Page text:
Truth and nothing but the truth

I suspect there is no more often misused word in the English language than “truth.”

Bill Trudell

I suspect there is no more often misused word in the English language than “truth.”

It’s used to connote honesty. Once advanced, it invites absolution, forgiveness, understanding and regained trust.

That feeling of innocent reliance on the truth has been eroded in our world. It has become part of daily protestations encompassing almost everything and often ignored. 

True love, true crime, gospel truth, home truth, moment of truth, stranger than fiction, truth will out, naked truth, unvarnished truth, a true friend, a true copy, a dream come true, true blue, true colours, too good to be true, tried and true, the honest truth, the truth will set you free, universal truth, sad truth, God’s truth, truth or consequences, just tell the truth . . . true enough!

The truth of the matter is that truth is in the eye and mind of the beholder, open to individual interpretation and acceptance. Artist Tracey Emin opined as follows:

“What is truth? Truth doesn’t really exist. Who is going to judge whether my experience of an incident is more valid than yours. No one can be trusted to be the judge of that.”

Trying to define truth is impossible. Philosophers, writers, academics, teachers, spiritual leaders, lawyers, politicians and parents have all tried to capture its essence. Truthfully, dictionary definitions are of little help. For example, “the quality or state of being true.” Several synonyms are often used, such as veracity, sincerity, candour, frankness, precision, exactness and facts.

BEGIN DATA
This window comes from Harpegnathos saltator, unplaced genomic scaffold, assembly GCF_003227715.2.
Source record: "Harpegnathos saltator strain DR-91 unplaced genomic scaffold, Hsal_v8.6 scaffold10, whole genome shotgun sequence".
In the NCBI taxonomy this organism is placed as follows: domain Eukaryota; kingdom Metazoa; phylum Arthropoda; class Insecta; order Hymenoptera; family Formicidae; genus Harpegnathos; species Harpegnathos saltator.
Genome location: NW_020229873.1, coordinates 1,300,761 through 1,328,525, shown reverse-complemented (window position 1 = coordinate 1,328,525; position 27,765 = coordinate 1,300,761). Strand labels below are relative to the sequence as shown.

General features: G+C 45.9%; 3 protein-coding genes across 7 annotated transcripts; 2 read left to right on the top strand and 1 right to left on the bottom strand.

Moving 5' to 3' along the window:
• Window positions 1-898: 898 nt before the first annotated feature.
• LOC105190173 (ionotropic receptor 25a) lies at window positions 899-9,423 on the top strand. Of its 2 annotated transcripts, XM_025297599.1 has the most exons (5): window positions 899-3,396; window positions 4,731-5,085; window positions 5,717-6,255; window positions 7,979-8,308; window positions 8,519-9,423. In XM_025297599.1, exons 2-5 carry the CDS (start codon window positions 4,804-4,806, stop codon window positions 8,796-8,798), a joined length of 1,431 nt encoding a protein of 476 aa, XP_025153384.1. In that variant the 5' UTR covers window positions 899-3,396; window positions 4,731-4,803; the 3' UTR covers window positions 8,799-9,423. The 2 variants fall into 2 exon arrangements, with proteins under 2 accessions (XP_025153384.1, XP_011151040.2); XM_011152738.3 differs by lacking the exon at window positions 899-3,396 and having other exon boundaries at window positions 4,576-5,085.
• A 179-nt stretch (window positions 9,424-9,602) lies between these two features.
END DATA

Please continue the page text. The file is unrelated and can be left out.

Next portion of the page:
Interestingly, I am advised that architect Frank Lloyd Wright once suggested that “the truth is more important than the facts.”

The president of the United States, who daily complains of fake news, has been described as a stranger to the truth. For example, Donald Trump claims that migrants are storming the gates and are rapists and criminals. Many accept this as true, despite or because of its source.

From this banal example, we can examine a spiritual one. Some religious leaders tell us that true faith is found in the fact that, although we die, we will all be reunited in heaven. Many accept this, perhaps, again, because of the source. It is seldom publicly questioned. 

We today have become skeptical of what we read and hear through media streams. We approach each news item with the fake news radar lurking below the surface. News anchors often report sensational headlines while in-depth examination is sacrificed by the restraints of air time. We often find out that the headline was far from an accurate reflection of the story.

Truth, if you will, is then sacrificed on the altar of sensational and instantaneous messaging. The sacrifice of the truth on social media destroys lives and reputations on a daily basis.

Truth in advertising is a slogan often inherently contradictory. Outrageous claims are made to sell a product. The fine print is never promoted. We listen and then buy because we decide it must be true and we must have it.

Politicization and manipulation of the truth is rampant and often disgraceful.  Each successive government (in our democracies, no less) rolls out a budget, accusing the previous government of not telling the truth about the deficit. 

Andrew Scheer, the leader of the federal Conservative party, recently accused Prime Minister Justin Trudeau of “restricting gun ownership for Canadians instead of taking aim at real criminals.”